Whether it’s a paralyzing snow storm that has you trading in your cubicle for a make-shift desk at the kitchen table for a day, or your job requires you to telecommute from home on a more frequent basis, making sure your productivity remains at its prime when you are outside the office walls can be a challenge. There are many key advantages to working from home, and productivity could actually skyrocket if you utilize the correct tools and maintain an ambitious and keen focus on your goals and objectives.
Below are some tips Jason Rush outlined in an Interactive Pulse blog post on how to optimize your working from home situation, whether it is permanent or will last just as long as it takes for the snow plows to come through.
Many offices provide networked laptops for employees to take home. The benefit of this is that with a simple internet connection, you can access everything on the network and all the software you use at work is already loaded onto your hard drive.
If you are not fortunate enough to have a networked laptop you can always remote desktop in through your company’s VPN. VPN stands for Virtual Private Network and is a service that allows you to login to your office network from anywhere there is internet access. Once setup all you have to do is click the icon, type your username and password, and BAM! your office computer is anywhere you want it to be. There are some services such as LogMeIn that allow you to do this through a web portal which can make installation and management easier depending on your company needs.
Another necessity to work from home is being able to check your work email. Many offices have access to webmail where you log in through a web portal and enter your username and password in order to check your email. This is the single most important item to have access to when working from home.
If you have a Smartphone (iPhone, Android, BlackBerry) you can access your email as well as word editors and a slew of apps to help get you through an at home work day. There are apps for popular services such as SalesForce, FedEx, WebEx Meeting, and many others. Although it may be slower than using a real computer, it can get you through in a pinch or when you are on the road.
Another must have is Software as a Service. You probably use these services without even realizing it while at the office. For example, services such as SalesForce and Google Docs can be accessed through any internet enabled computer as can file sharing services such as Dropbox. I like to use Dropbox rather than a thumb drive to send myself files I may need while snowed in. You cannot lose files in the Cloud but you can certainly drop/misplace a teeny tiny thumb drive.
My Pros and Cons of Telecommuting
Working from home can allow you to choose the hours you work (assuming you have no deadlines or meetings that day) rather than being forced to work during office hours. Maybe you work better after 11AM and your day is 11-7 rather than 9-5. You decide.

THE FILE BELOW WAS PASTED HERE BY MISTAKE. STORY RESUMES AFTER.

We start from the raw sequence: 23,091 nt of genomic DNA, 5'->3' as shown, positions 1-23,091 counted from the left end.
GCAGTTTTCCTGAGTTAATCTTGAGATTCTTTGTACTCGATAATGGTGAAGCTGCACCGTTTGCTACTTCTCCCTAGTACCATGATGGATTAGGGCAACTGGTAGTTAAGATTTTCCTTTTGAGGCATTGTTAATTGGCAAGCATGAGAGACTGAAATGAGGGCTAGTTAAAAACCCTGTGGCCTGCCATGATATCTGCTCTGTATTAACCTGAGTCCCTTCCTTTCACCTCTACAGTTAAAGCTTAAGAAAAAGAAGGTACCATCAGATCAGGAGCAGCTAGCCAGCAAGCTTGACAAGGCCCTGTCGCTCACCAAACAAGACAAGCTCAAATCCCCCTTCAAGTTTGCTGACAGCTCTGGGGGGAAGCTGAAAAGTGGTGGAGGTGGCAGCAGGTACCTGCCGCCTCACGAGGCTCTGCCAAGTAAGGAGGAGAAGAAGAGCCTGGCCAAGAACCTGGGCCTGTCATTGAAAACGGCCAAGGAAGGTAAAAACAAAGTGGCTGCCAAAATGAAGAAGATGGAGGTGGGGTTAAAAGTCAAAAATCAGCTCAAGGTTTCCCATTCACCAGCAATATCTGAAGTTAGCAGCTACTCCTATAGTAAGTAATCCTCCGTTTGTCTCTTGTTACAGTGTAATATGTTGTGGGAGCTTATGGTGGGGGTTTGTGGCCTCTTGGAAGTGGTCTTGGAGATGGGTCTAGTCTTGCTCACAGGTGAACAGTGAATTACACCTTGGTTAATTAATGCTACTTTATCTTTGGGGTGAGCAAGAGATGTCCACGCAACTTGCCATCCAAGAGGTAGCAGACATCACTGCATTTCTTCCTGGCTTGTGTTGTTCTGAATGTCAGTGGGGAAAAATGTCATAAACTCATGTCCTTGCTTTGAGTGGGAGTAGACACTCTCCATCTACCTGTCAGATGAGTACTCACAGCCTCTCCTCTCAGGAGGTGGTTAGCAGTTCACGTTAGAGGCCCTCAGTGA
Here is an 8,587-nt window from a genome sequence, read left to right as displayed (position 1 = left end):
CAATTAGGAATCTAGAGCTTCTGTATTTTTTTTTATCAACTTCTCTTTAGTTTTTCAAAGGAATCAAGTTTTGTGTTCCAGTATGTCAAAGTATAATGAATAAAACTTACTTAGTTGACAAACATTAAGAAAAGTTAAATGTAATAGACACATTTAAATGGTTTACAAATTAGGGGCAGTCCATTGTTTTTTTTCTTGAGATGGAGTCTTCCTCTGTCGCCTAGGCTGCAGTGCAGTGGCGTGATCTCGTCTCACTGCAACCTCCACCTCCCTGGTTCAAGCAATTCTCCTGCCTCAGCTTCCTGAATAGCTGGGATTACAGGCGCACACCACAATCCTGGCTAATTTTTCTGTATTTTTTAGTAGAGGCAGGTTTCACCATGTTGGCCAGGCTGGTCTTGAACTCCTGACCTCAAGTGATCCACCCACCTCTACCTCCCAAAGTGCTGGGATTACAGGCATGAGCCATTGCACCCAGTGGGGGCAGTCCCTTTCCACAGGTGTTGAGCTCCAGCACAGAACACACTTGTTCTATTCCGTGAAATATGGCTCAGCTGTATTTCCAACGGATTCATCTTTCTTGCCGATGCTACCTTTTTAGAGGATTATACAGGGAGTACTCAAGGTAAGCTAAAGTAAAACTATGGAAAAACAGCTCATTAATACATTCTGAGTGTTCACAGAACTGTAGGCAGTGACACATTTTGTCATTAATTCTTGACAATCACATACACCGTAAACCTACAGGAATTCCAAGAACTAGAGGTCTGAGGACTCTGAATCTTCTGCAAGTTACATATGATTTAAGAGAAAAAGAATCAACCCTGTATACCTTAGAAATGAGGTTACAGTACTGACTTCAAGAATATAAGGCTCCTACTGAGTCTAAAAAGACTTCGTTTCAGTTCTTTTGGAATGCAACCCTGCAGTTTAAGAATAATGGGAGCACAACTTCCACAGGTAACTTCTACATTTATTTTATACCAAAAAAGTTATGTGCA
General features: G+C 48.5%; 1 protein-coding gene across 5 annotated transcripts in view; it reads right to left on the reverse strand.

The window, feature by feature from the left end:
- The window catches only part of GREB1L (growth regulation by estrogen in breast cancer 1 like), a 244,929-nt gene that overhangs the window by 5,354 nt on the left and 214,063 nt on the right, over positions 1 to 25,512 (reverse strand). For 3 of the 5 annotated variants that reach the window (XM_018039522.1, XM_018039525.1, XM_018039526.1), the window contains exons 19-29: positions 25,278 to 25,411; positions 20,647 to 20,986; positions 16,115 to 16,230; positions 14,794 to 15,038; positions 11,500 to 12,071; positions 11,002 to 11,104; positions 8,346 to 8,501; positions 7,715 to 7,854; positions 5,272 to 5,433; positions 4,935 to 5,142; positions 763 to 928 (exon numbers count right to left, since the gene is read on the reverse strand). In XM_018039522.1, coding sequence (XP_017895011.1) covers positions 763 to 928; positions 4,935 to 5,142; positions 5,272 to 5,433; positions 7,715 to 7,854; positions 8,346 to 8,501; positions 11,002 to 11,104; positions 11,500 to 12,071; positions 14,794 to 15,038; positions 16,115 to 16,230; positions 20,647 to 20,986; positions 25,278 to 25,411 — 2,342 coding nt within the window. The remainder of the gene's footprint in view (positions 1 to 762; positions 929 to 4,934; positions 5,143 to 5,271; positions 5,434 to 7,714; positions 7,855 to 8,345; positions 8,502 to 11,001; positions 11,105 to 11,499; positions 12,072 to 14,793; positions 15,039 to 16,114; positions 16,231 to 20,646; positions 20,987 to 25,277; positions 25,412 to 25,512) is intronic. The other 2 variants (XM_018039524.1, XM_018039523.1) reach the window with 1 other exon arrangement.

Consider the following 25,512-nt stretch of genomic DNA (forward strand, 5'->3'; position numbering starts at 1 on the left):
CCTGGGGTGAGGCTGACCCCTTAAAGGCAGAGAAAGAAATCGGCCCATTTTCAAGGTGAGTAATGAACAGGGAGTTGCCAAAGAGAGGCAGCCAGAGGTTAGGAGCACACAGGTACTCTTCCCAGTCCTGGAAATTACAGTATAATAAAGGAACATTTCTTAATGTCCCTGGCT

Assuming you are disciplined you can accomplish drastically more working from home. There are no co-workers to socialize with and no boss looking over your shoulder. Less people are stopping by to ask you questions and you can avoid getting caught up in water-cooler banter, letting you focus on the work at hand.
Save time commuting
This results in increased productivity. If you are saving an hour by not having to drive anywhere that is an extra hour of work you can get accomplished or you can call it quits an hour early.
Rather than sitting at work watching the snow fall all day wondering how you are going to get home, it is always less stressful and more productive to pack up and work from home. You can then head home and work without the worry. Another bonus is that while you wait for your presentation to upload or for your conference call to start you can do some little things around the house. Throw in a load of laundry or get dinner started now and it’s one less thing you will have to do later.
Possibly the best thing about working from home regularly is that you can deduct almost all of your expenses. For those of you lucky enough to be self-employed you can write off everything from paper clips to the square footage of your office. If you are an employee you can ask your company to pay for your internet, telephone, and office supplies.
A one day break from the office can be exactly what you need but sustained dissociation can cause psychological problems like depression. Be careful about the amount of time you spend away from in-person social interaction.
Again, one day away from the office should not require any new purchases but if you plan on frequently working from home you may find that you need to purchase a fax machine, photocopier, and other office supplies.
This is my biggest problem working from home. While it is nice to not have the interruptions of the office, there is another slew of distractions at home. For example, I couldn’t start work the other day until I cleaned my room and desk. Once I did that I had a bunch of laundry to wash and by that time I was ready for lunch. I didn’t start work until 2PM because I kept finding other little things that needed doing. If you have children, a spouse, or roommate at home with you, they can also be the source of distraction.
This goes along with distractions. The TV may be calling your name and your bed might be too comfortable to get out of but if you want to work from home you have to be disciplined to be able to avoid the distractions and accomplish your work.
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